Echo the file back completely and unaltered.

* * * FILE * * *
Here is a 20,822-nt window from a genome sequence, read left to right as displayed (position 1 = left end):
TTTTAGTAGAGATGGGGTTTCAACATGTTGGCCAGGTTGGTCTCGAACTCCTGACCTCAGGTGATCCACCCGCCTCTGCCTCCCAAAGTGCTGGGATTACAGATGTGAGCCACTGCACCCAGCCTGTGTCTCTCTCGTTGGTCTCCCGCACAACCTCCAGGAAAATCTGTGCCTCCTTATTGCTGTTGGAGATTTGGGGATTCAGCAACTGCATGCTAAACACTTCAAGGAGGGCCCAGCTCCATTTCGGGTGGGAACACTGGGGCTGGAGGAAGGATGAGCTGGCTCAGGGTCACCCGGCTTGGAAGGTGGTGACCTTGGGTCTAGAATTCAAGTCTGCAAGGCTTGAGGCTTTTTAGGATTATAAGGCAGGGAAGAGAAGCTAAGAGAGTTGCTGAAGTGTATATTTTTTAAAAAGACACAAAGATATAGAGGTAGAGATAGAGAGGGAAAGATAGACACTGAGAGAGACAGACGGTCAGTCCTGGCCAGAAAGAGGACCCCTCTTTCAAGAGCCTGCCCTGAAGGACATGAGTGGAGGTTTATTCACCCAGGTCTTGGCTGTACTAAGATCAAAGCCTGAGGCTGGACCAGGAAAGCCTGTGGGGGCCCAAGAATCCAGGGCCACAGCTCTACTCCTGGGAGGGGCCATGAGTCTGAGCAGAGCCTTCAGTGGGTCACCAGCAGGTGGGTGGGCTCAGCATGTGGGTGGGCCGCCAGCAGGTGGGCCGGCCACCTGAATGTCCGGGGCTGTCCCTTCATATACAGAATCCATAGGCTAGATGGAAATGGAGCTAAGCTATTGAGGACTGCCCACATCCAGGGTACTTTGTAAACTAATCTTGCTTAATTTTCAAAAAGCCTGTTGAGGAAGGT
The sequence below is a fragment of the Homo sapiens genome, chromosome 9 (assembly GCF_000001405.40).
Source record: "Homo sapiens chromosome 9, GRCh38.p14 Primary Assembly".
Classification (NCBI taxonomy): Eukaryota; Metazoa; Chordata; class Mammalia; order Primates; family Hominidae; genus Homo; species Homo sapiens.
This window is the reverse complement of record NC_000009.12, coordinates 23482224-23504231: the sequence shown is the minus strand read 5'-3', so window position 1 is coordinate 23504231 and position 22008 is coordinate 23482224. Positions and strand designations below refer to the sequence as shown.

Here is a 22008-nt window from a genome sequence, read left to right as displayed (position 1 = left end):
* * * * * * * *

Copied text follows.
Here is a 20,822-nt window from a genome sequence, read left to right as displayed (position 1 = left end):
TTTTAGTAGAGATGGGGTTTCAACATGTTGGCCAGGTTGGTCTCGAACTCCTGACCTCAGGTGATCCACCCGCCTCTGCCTCCCAAAGTGCTGGGATTACAGATGTGAGCCACTGCACCCAGCCTGTGTCTCTCTCGTTGGTCTCCCGCACAACCTCCAGGAAAATCTGTGCCTCCTTATTGCTGTTGGAGATTTGGGGATTCAGCAACTGCATGCTAAACACTTCAAGGAGGGCCCAGCTCCATTTCGGGTGGGAACACTGGGGCTGGAGGAAGGATGAGCTGGCTCAGGGTCACCCGGCTTGGAAGGTGGTGACCTTGGGTCTAGAATTCAAGTCTGCAAGGCTTGAGGCTTTTTAGGATTATAAGGCAGGGAAGAGAAGCTAAGAGAGTTGCTGAAGTGTATATTTTTTAAAAAGACACAAAGATATAGAGGTAGAGATAGAGAGGGAAAGATAGACACTGAGAGAGACAGACGGTCAGTCCTGGCCAGAAAGAGGACCCCTCTTTCAAGAGCCTGCCCTGAAGGACATGAGTGGAGGTTTATTCACCCAGGTCTTGGCTGTACTAAGATCAAAGCCTGAGGCTGGACCAGGAAAGCCTGTGGGGGCCCAAGAATCCAGGGCCACAGCTCTACTCCTGGGAGGGGCCATGAGTCTGAGCAGAGCCTTCAGTGGGTCACCAGCAGGTGGGTGGGCTCAGCATGTGGGTGGGCCGCCAGCAGGTGGGCCGGCCACCTGAATGTCCGGGGCTGTCCCTTCATATACAGAATCCATAGGCTAGATGGAAATGGAGCTAAGCTATTGAGGACTGCCCACATCCAGGGTACTTTGTAAACTAATCTTGCTTAATTTTCAAAAAGCCTGTTGAGGAAGGT
The sequence below is a fragment of the Homo sapiens genome, chromosome 9 (assembly GCF_000001405.40).
Source record: "Homo sapiens chromosome 9, GRCh38.p14 Primary Assembly".
Classification (NCBI taxonomy): Eukaryota; Metazoa; Chordata; class Mammalia; order Primates; family Hominidae; genus Homo; species Homo sapiens.
This window is the reverse complement of record NC_000009.12, coordinates 23482224-23504231: the sequence shown is the minus strand read 5'-3', so window position 1 is coordinate 23504231 and position 22008 is coordinate 23482224. Positions and strand designations below refer to the sequence as shown.

Here is a 22008-nt window from a genome sequence, read left to right as displayed (position 1 = left end):